Monthly Archives: July 2016

Tanzania: Why ‘Mother’ Barrick Gold Needs to Be Rid of ‘Daughter’ Acacia Mining?

29 JULY 2016

By Samantha Cole

Indeed, everyone is talking about the news that the Canada-based Barrick Gold Corporation is suddenly anxious to be rid of its 63,9 per cent equity stock in Acacia Mining PLC – still regularly referred to as “African Barrick Gold”.

Independent analysts around the world and prospective investors – especially those specializing in the gold industry, are already asking why the world’s largest player in gold mining, would want to free itself and divest of its shareholding in a multi-national conglomerate that is, for all intents and purposes, actually formed and created by themselves …and also one that recently declared a dividend in London for its shareholders – including “Mother” Barrick Gold – to the tune of hundreds of millions of US dollars? There must be an underlying reason for this most unusual, most unenterprising strategic decision…a reason that analysts would not accept from Barrick’s usual spin stories!

Acacia Mining is a publicly-listed company both on the London and Dar es Salaam stock exchanges under the symbol ACA. Acacia is also traded in New York.

Acacia Mining stock value is up more than 200 per cent since the start of the year. Not a day passes without umpteen News Alerts about the “the talk of the gold industry” – even if the increase in the gold price contributes to the increased stock value.

The company’s listing with the Dar es Salaam stock exchange has seen a boost in the value of Acacia shares by some 75 per cent that has reached an all-time high since the UK voted to exit the EU.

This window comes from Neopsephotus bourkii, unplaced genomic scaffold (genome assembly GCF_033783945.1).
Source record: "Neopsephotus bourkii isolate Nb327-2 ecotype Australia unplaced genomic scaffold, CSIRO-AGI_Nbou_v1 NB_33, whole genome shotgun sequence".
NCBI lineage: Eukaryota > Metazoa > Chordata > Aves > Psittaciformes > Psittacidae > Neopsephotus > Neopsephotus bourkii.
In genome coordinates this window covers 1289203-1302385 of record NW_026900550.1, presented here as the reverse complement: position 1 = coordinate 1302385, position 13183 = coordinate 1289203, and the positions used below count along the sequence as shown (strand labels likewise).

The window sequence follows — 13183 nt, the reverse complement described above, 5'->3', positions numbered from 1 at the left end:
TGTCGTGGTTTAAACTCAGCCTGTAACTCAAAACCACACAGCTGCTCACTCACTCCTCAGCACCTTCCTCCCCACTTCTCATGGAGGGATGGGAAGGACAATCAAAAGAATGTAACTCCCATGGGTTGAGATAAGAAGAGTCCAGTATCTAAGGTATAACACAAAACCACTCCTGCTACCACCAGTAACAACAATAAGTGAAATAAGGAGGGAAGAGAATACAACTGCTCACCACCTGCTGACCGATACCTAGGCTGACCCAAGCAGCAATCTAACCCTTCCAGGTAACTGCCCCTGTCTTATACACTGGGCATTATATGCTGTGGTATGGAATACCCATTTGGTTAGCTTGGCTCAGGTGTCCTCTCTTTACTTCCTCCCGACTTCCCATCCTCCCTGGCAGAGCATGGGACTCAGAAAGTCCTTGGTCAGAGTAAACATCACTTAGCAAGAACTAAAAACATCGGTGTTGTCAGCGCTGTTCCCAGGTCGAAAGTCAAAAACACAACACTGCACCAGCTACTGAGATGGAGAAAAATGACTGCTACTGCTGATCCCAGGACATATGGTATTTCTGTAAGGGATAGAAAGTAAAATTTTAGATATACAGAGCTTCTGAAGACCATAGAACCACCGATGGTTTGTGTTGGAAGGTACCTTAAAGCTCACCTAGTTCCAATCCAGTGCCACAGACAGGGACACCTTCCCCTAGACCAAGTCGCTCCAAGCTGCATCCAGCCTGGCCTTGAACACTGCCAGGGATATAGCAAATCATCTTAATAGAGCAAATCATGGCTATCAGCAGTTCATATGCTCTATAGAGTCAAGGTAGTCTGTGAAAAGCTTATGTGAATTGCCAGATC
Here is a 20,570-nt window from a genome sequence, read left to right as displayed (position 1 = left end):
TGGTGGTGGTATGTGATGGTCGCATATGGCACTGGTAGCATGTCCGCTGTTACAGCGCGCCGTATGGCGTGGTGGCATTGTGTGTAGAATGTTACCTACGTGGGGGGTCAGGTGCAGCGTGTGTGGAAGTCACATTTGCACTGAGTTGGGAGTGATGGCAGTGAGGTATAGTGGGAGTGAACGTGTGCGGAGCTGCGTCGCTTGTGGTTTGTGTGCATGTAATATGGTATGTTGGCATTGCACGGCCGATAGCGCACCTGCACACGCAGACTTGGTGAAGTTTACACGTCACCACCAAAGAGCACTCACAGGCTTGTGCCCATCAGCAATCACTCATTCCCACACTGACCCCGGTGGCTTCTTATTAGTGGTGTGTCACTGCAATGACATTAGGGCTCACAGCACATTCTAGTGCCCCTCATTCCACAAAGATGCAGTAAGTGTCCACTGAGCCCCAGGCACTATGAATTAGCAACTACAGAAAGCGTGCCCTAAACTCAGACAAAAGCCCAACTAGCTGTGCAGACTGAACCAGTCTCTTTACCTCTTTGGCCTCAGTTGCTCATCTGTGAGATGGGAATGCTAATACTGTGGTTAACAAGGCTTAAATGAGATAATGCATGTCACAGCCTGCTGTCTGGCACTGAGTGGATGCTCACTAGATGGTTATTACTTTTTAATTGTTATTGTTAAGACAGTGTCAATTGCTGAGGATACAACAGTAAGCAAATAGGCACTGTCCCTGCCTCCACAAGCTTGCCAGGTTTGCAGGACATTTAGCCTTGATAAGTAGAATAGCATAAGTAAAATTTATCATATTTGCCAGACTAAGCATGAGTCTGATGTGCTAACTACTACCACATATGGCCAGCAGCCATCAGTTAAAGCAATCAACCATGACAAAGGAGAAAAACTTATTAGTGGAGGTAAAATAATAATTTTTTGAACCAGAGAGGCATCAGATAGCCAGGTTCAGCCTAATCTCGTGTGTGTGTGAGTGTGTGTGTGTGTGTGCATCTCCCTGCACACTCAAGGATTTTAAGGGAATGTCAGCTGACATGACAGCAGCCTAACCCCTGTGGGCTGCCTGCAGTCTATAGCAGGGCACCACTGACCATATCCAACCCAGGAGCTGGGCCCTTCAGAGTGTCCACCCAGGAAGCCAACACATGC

Furthermore, recently Acacia Mining reported better-than-expected earnings in Tanzania, surpassing market forecasts for earnings, production and costs. Overall, Acacia appears to have recently become the “new blue eyed kid on the block”!

So, observers want to know…WHY would a mother company so urgently need to rid itself of such a successful “money-printing” daughter business? Questions are being asked what has sown the seeds of discord so suddenly, this fast, of this magnitude, between a parent and its super-enterprising offspring?

Acacia Mining PLC own three profitable operating mines in Tanzania and these are Acacia’s only income producing assets in Africa. It’s no surprise that these mines are being closely observed by the Tanzania authorities, especially since the public lambasting in the Tanzania Parliament where a MP clearly addressed Barrick Gold & Acacia Mining directly by name, referring to their involvement in fraud, corruption and suppression of local companies in Tanzania.

Just a few months ago, the Tanzania Revenue Authority (TRA) achieved a guilty judgment against Barrrick & Acacia for Tax Evasion – in which the judge wrote “our respectful opinion constitutes the evidence of a sophisticated scheme of tax evasion.”

The local communities living around the areas of the Acacia mines have taken legal action in numerous claims against Acacia for several illegal cases ranging from deaths, acts of violence, rape, environment damage and more.

Barrick-Acacia have an ex-partner called Bismark Hotel Mining, with whom they are in the middle of a legal struggle involving $115 million of damages to Bismark.

Barrick Gold, Acacia Mining and their local subsidiaries have taken major, negative and harmful beatings through media coverage this year in both international and local media, online and in print.

A major slap in the face to the Tanzanian Government and its Nation was when Acacia Mining declared a dividend to its shareholders only in London. The dividend was to the value of 100’s of millions of dollars, yet they have the audacity and impudence to show an operating loss in Tanzania – to the detriment of the Government and TRA, all of which is now public knowledge.